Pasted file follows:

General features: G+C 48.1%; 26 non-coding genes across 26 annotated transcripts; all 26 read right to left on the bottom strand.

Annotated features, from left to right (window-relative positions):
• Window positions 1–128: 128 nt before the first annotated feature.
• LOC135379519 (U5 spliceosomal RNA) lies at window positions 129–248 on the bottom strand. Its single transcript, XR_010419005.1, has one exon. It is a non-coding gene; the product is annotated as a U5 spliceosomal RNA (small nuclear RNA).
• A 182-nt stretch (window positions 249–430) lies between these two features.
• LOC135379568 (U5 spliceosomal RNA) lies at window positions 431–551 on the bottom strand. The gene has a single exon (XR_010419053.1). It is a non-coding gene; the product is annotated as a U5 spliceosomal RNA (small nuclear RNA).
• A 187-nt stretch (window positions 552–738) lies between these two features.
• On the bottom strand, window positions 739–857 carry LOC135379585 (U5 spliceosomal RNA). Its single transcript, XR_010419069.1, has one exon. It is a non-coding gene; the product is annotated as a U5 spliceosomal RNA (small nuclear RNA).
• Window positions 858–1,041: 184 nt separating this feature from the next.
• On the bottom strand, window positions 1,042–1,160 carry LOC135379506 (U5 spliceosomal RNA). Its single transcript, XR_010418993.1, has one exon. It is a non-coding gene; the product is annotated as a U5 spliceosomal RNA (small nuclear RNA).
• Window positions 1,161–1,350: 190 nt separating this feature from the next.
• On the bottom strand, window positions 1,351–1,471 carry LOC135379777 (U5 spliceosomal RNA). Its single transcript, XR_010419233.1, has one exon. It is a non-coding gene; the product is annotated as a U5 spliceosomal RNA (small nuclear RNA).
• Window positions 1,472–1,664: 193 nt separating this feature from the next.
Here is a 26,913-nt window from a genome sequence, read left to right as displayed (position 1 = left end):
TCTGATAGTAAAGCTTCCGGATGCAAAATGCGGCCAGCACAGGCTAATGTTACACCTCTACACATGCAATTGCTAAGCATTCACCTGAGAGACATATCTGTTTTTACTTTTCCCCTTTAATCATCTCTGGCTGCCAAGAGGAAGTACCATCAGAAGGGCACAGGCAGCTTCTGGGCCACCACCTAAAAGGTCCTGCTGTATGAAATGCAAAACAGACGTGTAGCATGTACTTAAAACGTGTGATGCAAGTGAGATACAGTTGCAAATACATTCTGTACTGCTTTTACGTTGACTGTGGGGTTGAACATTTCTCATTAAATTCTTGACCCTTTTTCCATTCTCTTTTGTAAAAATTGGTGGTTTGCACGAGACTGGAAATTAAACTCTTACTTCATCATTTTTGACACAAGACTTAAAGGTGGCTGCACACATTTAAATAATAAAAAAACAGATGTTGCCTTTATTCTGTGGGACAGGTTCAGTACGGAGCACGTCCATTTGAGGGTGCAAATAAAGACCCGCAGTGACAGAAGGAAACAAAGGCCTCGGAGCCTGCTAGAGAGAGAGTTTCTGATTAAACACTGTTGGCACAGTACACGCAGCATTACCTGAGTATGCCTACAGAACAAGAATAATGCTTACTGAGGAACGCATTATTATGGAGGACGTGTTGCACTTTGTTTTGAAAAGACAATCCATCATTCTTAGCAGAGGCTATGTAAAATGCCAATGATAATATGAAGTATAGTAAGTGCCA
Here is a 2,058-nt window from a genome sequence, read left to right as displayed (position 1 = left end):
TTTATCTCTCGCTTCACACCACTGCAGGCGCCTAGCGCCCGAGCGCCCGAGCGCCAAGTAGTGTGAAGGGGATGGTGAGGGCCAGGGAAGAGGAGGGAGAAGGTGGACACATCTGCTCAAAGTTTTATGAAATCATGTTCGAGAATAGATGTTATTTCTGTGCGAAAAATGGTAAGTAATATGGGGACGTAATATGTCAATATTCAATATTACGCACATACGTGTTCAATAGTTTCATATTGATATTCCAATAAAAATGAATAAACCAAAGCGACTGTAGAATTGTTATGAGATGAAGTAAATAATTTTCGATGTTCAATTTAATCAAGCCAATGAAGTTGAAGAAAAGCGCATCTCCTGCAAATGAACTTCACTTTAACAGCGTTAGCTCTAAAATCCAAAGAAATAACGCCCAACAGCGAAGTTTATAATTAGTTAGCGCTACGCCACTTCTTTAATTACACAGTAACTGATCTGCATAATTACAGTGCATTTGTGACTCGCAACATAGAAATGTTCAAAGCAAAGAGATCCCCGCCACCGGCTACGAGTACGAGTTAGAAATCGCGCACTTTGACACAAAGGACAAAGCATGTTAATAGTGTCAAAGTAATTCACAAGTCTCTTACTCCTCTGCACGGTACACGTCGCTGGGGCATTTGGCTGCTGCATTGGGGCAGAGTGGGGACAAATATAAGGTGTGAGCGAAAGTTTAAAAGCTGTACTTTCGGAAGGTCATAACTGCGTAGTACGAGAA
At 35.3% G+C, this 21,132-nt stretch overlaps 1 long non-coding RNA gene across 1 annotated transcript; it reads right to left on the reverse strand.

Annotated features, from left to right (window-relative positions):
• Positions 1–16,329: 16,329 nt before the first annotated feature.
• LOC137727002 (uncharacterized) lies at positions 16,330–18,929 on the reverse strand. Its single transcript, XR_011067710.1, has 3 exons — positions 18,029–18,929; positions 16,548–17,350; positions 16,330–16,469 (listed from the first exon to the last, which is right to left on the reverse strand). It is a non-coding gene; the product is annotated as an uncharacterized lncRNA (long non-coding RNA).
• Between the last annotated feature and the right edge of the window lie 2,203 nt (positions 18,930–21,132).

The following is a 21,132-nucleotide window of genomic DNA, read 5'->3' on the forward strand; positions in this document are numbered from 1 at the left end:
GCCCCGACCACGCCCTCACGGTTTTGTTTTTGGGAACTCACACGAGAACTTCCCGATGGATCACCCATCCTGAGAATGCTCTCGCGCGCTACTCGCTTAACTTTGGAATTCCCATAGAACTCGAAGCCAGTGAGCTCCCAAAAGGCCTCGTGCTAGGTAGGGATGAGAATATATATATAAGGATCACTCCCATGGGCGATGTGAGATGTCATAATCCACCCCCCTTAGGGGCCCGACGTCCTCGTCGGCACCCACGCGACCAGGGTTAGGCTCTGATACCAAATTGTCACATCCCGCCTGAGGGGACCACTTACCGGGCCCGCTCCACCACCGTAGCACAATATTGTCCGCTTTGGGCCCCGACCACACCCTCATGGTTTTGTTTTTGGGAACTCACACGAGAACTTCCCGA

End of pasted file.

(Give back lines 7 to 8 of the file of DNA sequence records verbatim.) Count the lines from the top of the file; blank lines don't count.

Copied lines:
• A 187-nt stretch (window positions 552–738) lies between these two features.
• On the bottom strand, window positions 739–857 carry LOC135379585 (U5 spliceosomal RNA). Its single transcript, XR_010419069.1, has one exon. It is a non-coding gene; the product is annotated as a U5 spliceosomal RNA (small nuclear RNA).